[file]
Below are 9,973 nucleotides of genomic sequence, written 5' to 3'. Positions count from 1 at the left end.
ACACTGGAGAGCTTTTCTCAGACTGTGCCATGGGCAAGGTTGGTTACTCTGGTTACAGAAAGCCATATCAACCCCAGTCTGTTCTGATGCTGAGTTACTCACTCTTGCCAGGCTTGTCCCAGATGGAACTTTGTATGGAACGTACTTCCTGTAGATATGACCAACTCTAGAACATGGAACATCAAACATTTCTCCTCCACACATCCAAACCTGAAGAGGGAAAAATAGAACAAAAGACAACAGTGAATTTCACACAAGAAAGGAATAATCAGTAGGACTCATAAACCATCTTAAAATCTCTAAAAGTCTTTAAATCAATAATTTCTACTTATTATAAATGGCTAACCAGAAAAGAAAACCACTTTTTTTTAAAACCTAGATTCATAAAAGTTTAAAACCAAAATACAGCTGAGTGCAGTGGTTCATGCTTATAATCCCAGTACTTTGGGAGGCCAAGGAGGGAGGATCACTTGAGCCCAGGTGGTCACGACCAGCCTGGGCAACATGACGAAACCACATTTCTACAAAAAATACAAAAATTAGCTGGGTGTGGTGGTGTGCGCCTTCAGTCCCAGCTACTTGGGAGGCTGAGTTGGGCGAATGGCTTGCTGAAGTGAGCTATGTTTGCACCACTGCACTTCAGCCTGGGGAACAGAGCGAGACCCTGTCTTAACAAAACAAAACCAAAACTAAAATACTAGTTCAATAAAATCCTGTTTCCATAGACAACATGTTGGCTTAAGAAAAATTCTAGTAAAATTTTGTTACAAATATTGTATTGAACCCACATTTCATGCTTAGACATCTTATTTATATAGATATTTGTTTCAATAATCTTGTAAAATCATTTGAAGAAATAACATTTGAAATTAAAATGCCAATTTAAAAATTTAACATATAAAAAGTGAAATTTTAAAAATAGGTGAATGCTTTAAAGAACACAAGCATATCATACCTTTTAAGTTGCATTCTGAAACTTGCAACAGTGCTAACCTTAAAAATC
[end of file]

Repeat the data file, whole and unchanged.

Below are 9,973 nucleotides of genomic sequence, written 5' to 3'. Positions count from 1 at the left end.
ACACTGGAGAGCTTTTCTCAGACTGTGCCATGGGCAAGGTTGGTTACTCTGGTTACAGAAAGCCATATCAACCCCAGTCTGTTCTGATGCTGAGTTACTCACTCTTGCCAGGCTTGTCCCAGATGGAACTTTGTATGGAACGTACTTCCTGTAGATATGACCAACTCTAGAACATGGAACATCAAACATTTCTCCTCCACACATCCAAACCTGAAGAGGGAAAAATAGAACAAAAGACAACAGTGAATTTCACACAAGAAAGGAATAATCAGTAGGACTCATAAACCATCTTAAAATCTCTAAAAGTCTTTAAATCAATAATTTCTACTTATTATAAATGGCTAACCAGAAAAGAAAACCACTTTTTTTTAAAACCTAGATTCATAAAAGTTTAAAACCAAAATACAGCTGAGTGCAGTGGTTCATGCTTATAATCCCAGTACTTTGGGAGGCCAAGGAGGGAGGATCACTTGAGCCCAGGTGGTCACGACCAGCCTGGGCAACATGACGAAACCACATTTCTACAAAAAATACAAAAATTAGCTGGGTGTGGTGGTGTGCGCCTTCAGTCCCAGCTACTTGGGAGGCTGAGTTGGGCGAATGGCTTGCTGAAGTGAGCTATGTTTGCACCACTGCACTTCAGCCTGGGGAACAGAGCGAGACCCTGTCTTAACAAAACAAAACCAAAACTAAAATACTAGTTCAATAAAATCCTGTTTCCATAGACAACATGTTGGCTTAAGAAAAATTCTAGTAAAATTTTGTTACAAATATTGTATTGAACCCACATTTCATGCTTAGACATCTTATTTATATAGATATTTGTTTCAATAATCTTGTAAAATCATTTGAAGAAATAACATTTGAAATTAAAATGCCAATTTAAAAATTTAACATATAAAAAGTGAAATTTTAAAAATAGGTGAATGCTTTAAAGAACACAAGCATATCATACCTTTTAAGTTGCATTCTGAAACTTGCAACAGTGCTAACCTTAAAAATC